In the televised interview conducted Jan. 22, the moderate Rouhani answered detailed questions and rumors about himself and the country, turning the show into the first presidential interview in which Rouhani — known as the “diplomat sheikh” — didn’t once talk about foreign policy or mention the nuclear deal.

Asked about the recent weakening of the rial, Rouhani said, “We have no shortage of foreign exchange and this fluctuation is not long-term.” He also denied rumors that the government was seeking to address its budget deficit by intentionally not supplying enough currency to the market to benefit from the arbitrage between the official and open-market exchange rates.

Mentioning the recent unrest even though the subject was not brought up by the interviewer, Rouhani said, “Protest within the framework of the law is accepted, but undue tensions and unrest cause concerns for the people.”

In response to a question about failing credit — and financial institutions that haven’t been able to return the money of depositors — Rouhani said, “Some [financial institutions] defrauded people by empty promises of [high] interest [rates], but we will fully solve the problem.”

Raising the issue of dust pollution in southwestern Iran, Rouhani said the government has started a comprehensive plan to address the domestic source of dust. “Air pollution is one of the people's top concerns, and I will never forget the people of Khuzestan and other provinces' kindness,” he said.

The president also addressed the recent debacle over the temporary blocking of Telegram, saying the government has suffered for unblocking the popular smartphone app. Rouhani further explained that his attempts to unblock Twitter have failed so far.

The interview didn’t lead to the outcome Rouhani and Iran's state TV appear to have sought. Sadegh Zibakalam, a prominent Reformist analyst, tweeted afterward, “I wish Mr. Rouhani could realize that every time he talks to people, he loses another part of his 24 million votes. I wish he could understand that he is insulting people’s intelligence by [focusing on] artificial nonsense and superficial questions and answers instead of addressing serious and real issues and problems in the society.”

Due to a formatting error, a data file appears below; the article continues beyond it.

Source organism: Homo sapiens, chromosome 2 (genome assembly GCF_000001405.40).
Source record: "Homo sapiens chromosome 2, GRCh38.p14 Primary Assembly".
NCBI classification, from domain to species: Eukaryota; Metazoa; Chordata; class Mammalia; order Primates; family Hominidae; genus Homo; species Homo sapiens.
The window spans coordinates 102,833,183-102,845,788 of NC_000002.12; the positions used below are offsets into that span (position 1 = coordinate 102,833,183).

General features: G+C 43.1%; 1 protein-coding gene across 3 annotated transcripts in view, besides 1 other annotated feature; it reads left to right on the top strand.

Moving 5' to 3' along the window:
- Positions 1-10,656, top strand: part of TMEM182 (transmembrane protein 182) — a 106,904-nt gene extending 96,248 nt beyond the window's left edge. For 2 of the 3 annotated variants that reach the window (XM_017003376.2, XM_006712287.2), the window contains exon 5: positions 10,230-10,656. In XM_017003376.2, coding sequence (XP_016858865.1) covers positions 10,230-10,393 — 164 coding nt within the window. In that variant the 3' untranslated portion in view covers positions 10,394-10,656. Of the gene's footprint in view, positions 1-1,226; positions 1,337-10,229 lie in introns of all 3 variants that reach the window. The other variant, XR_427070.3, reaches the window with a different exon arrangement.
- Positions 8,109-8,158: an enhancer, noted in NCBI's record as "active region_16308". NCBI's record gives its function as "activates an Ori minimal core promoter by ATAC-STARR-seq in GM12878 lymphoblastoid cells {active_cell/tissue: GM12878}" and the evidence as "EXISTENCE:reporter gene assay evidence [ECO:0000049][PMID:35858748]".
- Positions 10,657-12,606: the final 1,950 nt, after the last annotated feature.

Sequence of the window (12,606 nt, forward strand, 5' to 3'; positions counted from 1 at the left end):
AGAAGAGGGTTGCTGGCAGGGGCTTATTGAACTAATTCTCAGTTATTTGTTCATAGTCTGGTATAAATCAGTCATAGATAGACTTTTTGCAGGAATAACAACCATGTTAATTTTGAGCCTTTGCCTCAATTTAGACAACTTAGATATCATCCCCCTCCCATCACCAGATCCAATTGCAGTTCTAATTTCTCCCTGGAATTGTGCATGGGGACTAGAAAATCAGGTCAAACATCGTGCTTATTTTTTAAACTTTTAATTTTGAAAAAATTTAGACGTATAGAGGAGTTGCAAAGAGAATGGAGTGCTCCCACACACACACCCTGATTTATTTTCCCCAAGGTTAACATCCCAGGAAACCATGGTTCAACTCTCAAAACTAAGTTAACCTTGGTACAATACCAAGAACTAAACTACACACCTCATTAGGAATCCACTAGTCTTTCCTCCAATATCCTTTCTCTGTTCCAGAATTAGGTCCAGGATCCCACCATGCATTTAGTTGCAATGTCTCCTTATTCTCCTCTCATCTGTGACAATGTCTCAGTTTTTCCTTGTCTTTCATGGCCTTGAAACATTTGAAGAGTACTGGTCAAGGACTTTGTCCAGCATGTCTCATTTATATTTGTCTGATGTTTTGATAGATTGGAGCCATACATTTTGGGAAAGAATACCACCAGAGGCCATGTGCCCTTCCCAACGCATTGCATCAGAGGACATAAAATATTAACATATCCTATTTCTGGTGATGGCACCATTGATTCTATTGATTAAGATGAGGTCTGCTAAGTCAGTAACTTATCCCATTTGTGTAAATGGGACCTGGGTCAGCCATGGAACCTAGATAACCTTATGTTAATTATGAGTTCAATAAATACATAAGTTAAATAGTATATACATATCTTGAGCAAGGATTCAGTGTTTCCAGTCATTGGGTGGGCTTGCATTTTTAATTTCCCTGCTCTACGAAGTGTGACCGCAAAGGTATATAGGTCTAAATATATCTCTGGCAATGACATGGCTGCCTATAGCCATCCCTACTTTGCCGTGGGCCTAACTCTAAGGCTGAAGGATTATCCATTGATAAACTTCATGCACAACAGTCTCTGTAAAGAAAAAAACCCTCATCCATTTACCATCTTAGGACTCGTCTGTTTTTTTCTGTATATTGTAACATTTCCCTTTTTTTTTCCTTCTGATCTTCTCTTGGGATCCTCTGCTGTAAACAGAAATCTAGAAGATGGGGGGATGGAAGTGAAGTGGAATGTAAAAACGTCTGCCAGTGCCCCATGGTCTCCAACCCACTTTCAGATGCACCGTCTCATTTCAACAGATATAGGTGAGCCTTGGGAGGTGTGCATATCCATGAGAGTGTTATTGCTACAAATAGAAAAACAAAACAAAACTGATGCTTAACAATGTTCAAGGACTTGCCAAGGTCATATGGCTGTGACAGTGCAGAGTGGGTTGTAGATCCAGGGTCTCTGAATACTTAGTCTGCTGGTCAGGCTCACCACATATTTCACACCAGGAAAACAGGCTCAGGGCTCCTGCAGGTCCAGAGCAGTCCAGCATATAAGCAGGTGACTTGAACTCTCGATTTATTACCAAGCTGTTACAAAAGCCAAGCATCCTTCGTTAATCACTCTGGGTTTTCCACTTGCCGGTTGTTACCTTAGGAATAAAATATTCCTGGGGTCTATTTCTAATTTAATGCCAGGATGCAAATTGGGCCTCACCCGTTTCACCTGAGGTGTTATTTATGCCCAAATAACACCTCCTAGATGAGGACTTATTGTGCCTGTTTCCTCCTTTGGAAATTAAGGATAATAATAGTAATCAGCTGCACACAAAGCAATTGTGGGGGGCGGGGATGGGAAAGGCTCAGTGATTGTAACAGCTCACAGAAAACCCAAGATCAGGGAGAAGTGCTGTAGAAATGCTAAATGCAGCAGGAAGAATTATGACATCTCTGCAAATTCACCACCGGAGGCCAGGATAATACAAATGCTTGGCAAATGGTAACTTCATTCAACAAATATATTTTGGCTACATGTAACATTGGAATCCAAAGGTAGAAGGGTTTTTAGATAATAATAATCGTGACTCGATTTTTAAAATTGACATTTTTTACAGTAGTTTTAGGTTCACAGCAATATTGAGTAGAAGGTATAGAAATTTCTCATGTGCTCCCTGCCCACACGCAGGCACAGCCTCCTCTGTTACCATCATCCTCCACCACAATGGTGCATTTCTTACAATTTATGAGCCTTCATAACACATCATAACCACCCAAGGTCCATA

Mohammad Hashemi, a moderate figure, slammed state TV for their questions to the president, telling local media, “The main problems were the questions that were given to the [TV] host. These questions were [designed] by the state TV — critics of the president — and they just sought to make him promise [things to people] and harm him.”

He added, “Superficial and detailed questions during the [show] led — for example — the president not to give a four-month report [of his government performance]."

Iranians also took to Twitter to express their opinion of the interview. A user named “Majidazarpey” tweeted, “The irony here is that Rouhani raised the [issue of] the [recent] protests in his response to other questions, but [TV host] Rashidpour didn’t [bring up any question relating to these events].”

Another Iranian by the name of “Shayanvalipour” tweeted, “The problem with [Iran’s state TV] hosts is that they try to act as journalists but fail. We have [other] great journalists in Iran who can challenge the president with their questions.”

A user who identified himself as “Pooriua” tweeted, “Rouhani is preventing tension between society and the ruling system. He is doing the right thing, but the way he has [chosen to do this] will result in the government and himself paying all the costs.”

https://www.al-monitor.com/pulse/origin ... ption.html
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Re: Iranian protests: the TRUTH the LIES the FAKES

PostAuthor: Anthea » Tue Feb 05, 2019 2:14 am

The plane journey that set Iran's revolution in motion

Ayatollah Ruhollah Khomeini sat in the first-class compartment of the chartered Boeing 747, looking out through the window at the country he had had to leave 15 years before

I stood over him, with my cameraman beside me, and asked how he felt now that his exile was over. No answer.

An American correspondent repeated the question. "Hichi," replied Khomeini. "Nothing".

The supporters of Shah Mohammad Reza Pahlavi, who had been forced into exile a few days earlier, were scandalised by this lack of feeling.

But what he meant was that his return was not a matter for human emotions; the will of God was all that counted.

When I interviewed him the previous month at his place of exile outside Paris, Neauphle-le-Château, Khomeini had shown implacable determination.

"The monarchy will be eradicated," he assured me. "There are aspects of life under the present corrupt form of government in Iran which will have to be changed... Drugs such as alcoholic beverages will be prohibited."